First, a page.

Prime Minister Hun Sen yesterday delivered a familiar, and traditionally futile, annual appeal to the transportation industry not to raise fares over Pchum Ben.
“I firmly hope that during this year’s Pchum Ben Festival, taxis do not increase their prices,” he said at a university graduation ceremony.
In previous years, the premier has made the same appeal but without success.
“I appeal like this, but they do not listen,” he admitted. Hun Sen also appealed to drivers to follow traffic regulations. Last year, 34 people died in 74 accidents during the three-day festival.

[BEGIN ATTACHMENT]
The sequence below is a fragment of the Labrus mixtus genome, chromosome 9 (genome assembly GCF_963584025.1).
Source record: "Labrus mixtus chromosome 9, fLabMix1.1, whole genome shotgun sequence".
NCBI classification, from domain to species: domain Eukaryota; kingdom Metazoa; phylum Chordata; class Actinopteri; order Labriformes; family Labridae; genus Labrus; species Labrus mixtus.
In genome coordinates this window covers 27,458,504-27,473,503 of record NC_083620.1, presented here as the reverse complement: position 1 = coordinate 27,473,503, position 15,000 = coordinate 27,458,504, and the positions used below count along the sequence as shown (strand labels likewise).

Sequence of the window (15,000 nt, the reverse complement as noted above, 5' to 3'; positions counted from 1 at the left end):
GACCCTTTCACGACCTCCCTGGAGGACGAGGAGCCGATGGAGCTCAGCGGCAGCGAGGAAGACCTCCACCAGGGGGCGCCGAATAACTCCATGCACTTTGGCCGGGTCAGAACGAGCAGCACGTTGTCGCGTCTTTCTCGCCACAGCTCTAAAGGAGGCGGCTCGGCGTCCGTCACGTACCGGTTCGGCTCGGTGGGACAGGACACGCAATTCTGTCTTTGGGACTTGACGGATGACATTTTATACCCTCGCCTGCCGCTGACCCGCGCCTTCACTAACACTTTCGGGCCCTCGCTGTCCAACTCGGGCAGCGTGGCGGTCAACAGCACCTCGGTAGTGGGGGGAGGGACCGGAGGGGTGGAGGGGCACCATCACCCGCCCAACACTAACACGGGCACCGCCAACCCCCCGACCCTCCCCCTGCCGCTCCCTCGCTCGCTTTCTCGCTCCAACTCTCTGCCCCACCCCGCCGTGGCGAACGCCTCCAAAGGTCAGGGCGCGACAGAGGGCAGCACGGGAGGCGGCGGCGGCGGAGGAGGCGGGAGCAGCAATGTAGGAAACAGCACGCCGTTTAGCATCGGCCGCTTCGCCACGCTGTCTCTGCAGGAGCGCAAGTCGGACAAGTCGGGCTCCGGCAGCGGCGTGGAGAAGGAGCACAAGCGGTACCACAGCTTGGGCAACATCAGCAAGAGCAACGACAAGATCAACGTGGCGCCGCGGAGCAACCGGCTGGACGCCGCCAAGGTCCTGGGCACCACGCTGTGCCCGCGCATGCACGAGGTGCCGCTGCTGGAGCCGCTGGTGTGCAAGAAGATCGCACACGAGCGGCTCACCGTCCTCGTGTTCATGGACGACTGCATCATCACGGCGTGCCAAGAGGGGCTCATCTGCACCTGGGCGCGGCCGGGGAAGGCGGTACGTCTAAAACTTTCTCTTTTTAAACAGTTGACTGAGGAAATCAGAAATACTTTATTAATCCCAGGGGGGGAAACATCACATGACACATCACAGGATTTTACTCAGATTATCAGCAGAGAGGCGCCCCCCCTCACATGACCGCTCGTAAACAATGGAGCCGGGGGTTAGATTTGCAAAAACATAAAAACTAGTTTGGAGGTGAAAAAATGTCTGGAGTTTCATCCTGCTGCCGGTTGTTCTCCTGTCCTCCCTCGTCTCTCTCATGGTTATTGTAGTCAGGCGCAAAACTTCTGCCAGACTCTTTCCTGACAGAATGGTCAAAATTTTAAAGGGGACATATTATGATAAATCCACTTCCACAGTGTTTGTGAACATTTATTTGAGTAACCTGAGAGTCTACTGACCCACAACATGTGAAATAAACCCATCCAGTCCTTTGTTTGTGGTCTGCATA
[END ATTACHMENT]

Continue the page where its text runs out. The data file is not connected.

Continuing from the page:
In related news, Sun Chanthol, minister of public works, announced at a meeting yesterday that 14 bus and transport companies had promised they would not raise prices.
Chanthol confessed to being baffled by the cooperation, saying: “I do not understand; in the past the price always goes up during festivals.”
“Legally we can’t do anything, since it’s the free market,” he added, “but we can appeal to them.”
Nov Keavirak, manager of the Phnom Penh branch of the Virak Buntham bus company, told the Post that keeping prices stable was good for society, adding that this year’s lower petrol prices had helped the firm to hold down fares.
“Before, we used to raise the price, because the gasoline price was high and because we have to offer more money to staff who work on festival days,” Keavirak said.
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